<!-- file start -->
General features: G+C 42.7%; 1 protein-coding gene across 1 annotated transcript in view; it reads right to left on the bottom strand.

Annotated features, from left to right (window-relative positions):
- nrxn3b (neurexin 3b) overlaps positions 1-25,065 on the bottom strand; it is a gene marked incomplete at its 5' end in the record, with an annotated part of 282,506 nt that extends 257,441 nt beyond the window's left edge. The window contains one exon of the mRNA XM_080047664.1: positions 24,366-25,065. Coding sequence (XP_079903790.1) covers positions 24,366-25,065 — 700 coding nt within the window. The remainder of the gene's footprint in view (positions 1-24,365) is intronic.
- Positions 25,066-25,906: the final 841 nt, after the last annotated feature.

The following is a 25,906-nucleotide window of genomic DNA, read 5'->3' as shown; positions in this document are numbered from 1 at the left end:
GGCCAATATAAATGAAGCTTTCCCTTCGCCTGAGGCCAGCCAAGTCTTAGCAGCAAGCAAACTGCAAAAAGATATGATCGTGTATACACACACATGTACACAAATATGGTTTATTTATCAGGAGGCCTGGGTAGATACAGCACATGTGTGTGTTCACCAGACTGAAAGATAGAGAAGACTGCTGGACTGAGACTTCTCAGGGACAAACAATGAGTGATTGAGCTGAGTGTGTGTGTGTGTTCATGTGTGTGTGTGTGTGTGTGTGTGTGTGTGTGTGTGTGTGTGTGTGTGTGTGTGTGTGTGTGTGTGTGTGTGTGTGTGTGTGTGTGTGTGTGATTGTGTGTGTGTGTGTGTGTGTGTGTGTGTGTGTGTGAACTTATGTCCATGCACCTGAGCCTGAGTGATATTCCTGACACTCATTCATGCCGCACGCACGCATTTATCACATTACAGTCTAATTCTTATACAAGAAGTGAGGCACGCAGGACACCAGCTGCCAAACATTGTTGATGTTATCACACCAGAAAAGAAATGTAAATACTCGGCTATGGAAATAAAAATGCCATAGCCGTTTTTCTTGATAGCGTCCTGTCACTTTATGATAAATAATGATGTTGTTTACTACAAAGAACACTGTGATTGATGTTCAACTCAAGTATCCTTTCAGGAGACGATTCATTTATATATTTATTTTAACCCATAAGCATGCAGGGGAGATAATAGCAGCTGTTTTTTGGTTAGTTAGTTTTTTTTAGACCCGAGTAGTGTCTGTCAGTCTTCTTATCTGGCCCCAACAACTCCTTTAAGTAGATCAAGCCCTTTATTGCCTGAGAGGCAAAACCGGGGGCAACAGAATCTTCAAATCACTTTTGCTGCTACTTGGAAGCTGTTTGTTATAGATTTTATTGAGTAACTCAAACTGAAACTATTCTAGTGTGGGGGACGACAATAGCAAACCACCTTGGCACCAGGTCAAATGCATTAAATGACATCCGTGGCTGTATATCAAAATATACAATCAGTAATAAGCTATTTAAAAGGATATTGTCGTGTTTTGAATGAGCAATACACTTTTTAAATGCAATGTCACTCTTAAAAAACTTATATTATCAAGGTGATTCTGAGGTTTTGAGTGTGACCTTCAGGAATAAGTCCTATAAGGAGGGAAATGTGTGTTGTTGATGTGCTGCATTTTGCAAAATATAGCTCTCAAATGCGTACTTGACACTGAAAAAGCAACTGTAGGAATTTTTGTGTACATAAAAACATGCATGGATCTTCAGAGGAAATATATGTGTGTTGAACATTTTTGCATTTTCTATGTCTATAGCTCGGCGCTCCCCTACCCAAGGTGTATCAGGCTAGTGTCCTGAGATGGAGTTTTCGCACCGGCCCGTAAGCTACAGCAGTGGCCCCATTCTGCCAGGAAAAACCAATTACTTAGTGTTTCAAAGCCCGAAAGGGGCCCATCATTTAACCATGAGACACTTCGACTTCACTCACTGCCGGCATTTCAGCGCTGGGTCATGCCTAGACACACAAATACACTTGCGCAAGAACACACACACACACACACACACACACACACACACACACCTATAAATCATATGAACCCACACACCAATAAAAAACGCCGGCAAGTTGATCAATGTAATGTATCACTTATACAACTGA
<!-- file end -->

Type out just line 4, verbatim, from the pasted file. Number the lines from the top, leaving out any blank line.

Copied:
- Positions 25,066-25,906: the final 841 nt, after the last annotated feature.